21 December 2018
Bhubaneswar: As the Congress led governments in Madhya Pradesh, Chhattisgarh and Rajasthan announced a waiver of short-term loans taken by farmers from cooperative banks and loans of upto Rs 2 lakh from other banks, NITI Aayog Vice Chairman Rajiv Kumar on Wednesday said farm loan waivers are just a palliative and not a long-term solution for the farming community.
Following close on the heels of these loan waivers by the recently sworn-in Congress governments, the BJP government in Assam approved Rs 600 crores farm loan waiver, while the Vijay Rupani government in Gujarat announced a decision to waive electricity bills of connection holders in rural areas to the tune of Rs 650 crores.
"Farm loan waiver is not a solution. It's just a palliative. This is a state government prerogative whether they want to give the farm loan waivers, as agriculture is a state subject," Kumar said on the sidelines of release of NITI Aayog's "New India - 2022" strategic document.
"The states have to look into their own fiscal resources and go ahead with what they want to do. In states, where there is a genuine and real farm distress, some short-term measures would have to be taken. This is in that nature, it's not a long- term solution for the farmers' problem or for agricultural modernisation," he said.
Pressure is mounting on Odisha government for waiver of farm loans and hike in minimum support price (MSP) of paddy, but a question arises, what is the long-term solution for the farmers’ problem?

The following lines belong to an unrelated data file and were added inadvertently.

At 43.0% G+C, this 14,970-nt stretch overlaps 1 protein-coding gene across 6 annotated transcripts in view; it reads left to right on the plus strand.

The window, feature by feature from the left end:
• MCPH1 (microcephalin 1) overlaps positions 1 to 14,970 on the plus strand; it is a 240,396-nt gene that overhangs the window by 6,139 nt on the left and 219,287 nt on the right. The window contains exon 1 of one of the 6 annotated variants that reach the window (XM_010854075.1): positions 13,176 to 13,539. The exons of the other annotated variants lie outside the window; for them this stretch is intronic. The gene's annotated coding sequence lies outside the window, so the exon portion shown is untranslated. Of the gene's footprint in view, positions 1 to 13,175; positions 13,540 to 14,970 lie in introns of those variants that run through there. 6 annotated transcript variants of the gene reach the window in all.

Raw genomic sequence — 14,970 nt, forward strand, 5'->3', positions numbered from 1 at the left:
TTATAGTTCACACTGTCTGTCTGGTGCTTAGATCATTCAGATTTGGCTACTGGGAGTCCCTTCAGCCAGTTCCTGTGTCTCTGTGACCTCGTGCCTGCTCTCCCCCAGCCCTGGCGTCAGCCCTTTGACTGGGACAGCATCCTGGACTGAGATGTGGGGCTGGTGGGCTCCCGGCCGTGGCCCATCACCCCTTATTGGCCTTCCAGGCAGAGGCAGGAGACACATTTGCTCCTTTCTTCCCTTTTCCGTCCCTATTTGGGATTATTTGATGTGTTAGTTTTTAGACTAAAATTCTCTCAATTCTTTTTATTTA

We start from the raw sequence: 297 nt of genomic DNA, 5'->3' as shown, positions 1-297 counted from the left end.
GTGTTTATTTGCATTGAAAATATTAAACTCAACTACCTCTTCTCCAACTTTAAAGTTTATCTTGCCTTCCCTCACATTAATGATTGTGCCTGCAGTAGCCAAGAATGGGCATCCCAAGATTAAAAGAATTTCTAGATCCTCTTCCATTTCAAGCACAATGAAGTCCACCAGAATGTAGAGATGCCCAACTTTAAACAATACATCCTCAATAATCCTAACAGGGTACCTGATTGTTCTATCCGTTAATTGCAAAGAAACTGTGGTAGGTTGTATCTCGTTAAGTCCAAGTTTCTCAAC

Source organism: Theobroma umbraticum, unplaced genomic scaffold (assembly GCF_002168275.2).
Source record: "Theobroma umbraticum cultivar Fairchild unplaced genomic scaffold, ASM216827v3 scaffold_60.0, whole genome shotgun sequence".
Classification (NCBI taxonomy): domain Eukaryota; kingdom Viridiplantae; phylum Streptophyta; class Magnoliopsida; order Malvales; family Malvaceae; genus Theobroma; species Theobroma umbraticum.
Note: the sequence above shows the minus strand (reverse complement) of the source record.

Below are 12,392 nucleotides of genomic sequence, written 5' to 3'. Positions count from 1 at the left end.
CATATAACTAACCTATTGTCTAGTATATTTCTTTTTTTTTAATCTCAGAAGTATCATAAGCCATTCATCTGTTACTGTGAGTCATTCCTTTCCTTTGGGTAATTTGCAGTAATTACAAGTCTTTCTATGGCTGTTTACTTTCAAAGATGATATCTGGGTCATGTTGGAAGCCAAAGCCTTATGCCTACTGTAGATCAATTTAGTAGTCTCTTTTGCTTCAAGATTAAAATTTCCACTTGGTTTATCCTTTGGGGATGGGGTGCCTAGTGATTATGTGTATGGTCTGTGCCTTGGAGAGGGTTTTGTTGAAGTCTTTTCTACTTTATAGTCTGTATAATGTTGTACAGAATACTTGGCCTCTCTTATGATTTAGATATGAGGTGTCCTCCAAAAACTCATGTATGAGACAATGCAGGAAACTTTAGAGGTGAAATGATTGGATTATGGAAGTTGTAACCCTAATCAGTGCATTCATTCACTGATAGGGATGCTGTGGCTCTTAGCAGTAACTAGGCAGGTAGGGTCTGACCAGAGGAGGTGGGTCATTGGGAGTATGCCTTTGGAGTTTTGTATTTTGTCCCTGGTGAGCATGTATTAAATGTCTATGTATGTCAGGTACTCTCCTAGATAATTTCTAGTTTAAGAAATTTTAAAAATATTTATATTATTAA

On November 18, 2004, the government of India formed the National Commission on Farmers (NCF), with MS Swaminathan as its chairman. The main aim of the commission was to come up with a system for sustainability in farming system and make it more profitable and cost competitive in farm commodities.
The commission submitted five reports between December 2004 and October 2006. Its suggestions included fast and inclusive growth for farmers.
The key recommendations of the Swaminathan Commission were:
1: Land Reforms –
Distribution of ceiling-surplus and wasteland among farmers, prevention of the non-agricultural use of farmland, securing grazing rights and seasonal forest access to forest tribals were the mainland reforms suggested in the commission. It also suggested establishing a National Land Use Advisory Service, which would link land use decisions with ecological and marketing factors of season and geography-specific basis.
2: Irrigation Reforms –
It recommended to reform irrigation resources and its distribution among farmers by providing them with ‘sustained and equitable’ access to water for irrigation. The commission also suggested the use of rainwater harvesting, water level recharging to increase water supply.
3: Credit and Insurance –
The commission recommended spreading outreach of institutional credit by reducing crop loan interest rates, providing a moratorium on debt recovery, agricultural risk fund and a separate Kisan Credit Card for women farmers, among other services.
4: Food Security –
The commission recommended Implementation of a universal public distribution system; reorganising delivery of nutrition support programmes on a life-cycle basis with panchayat participation and that of local bodies; elimination of micronutrient deficiency induced hunger and food cum fortification; community food and water banks to be operated by women self-help groups; help small and marginal farmers; formulate national food guarantee act with features as food for work and employment guarantee programmes.
5: Prevention of Farmer Suicides -
To address the growing farmer suicides, affordable health insurance at primary health centres in rural areas was one of the key recommendations. The recommendations included an extension of national rural health mission to suicide-prone areas. Restructuring of microfinance policies, covering all crops by insurance and social security net for support were also sought.